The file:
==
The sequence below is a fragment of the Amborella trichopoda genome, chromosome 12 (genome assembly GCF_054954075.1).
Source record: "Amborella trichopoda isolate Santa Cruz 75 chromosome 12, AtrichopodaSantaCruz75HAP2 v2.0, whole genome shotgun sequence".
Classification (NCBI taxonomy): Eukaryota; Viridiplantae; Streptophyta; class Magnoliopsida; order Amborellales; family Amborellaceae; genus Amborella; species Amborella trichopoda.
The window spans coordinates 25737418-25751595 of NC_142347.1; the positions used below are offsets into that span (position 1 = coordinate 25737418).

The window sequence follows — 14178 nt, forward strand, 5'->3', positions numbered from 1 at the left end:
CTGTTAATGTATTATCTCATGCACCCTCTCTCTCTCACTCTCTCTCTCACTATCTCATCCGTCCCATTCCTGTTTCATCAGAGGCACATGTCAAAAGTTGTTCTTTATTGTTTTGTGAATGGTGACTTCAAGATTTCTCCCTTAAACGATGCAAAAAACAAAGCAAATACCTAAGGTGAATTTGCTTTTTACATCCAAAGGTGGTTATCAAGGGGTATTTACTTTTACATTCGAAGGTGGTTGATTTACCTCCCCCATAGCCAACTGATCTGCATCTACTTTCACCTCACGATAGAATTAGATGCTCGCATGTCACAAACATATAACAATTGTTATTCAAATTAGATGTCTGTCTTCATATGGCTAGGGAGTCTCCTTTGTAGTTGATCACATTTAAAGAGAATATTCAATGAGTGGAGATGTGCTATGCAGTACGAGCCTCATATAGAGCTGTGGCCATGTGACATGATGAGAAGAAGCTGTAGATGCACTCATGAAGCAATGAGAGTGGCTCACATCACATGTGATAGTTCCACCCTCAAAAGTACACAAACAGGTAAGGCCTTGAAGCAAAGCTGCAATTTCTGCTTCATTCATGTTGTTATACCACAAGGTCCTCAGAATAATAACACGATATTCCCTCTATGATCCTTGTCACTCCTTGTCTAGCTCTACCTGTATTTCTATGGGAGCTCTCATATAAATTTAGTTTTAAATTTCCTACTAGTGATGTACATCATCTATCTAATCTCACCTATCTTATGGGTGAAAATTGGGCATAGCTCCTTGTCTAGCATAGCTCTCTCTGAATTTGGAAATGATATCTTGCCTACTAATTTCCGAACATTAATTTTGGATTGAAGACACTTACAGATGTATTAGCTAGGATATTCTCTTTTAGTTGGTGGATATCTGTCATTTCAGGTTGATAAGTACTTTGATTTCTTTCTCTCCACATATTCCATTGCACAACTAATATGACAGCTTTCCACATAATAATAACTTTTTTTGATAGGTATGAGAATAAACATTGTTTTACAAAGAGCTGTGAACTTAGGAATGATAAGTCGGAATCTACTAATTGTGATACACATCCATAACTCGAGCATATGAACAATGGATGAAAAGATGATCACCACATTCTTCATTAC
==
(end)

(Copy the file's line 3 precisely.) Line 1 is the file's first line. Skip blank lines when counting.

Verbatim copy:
Classification (NCBI taxonomy): Eukaryota; Viridiplantae; Streptophyta; class Magnoliopsida; order Amborellales; family Amborellaceae; genus Amborella; species Amborella trichopoda.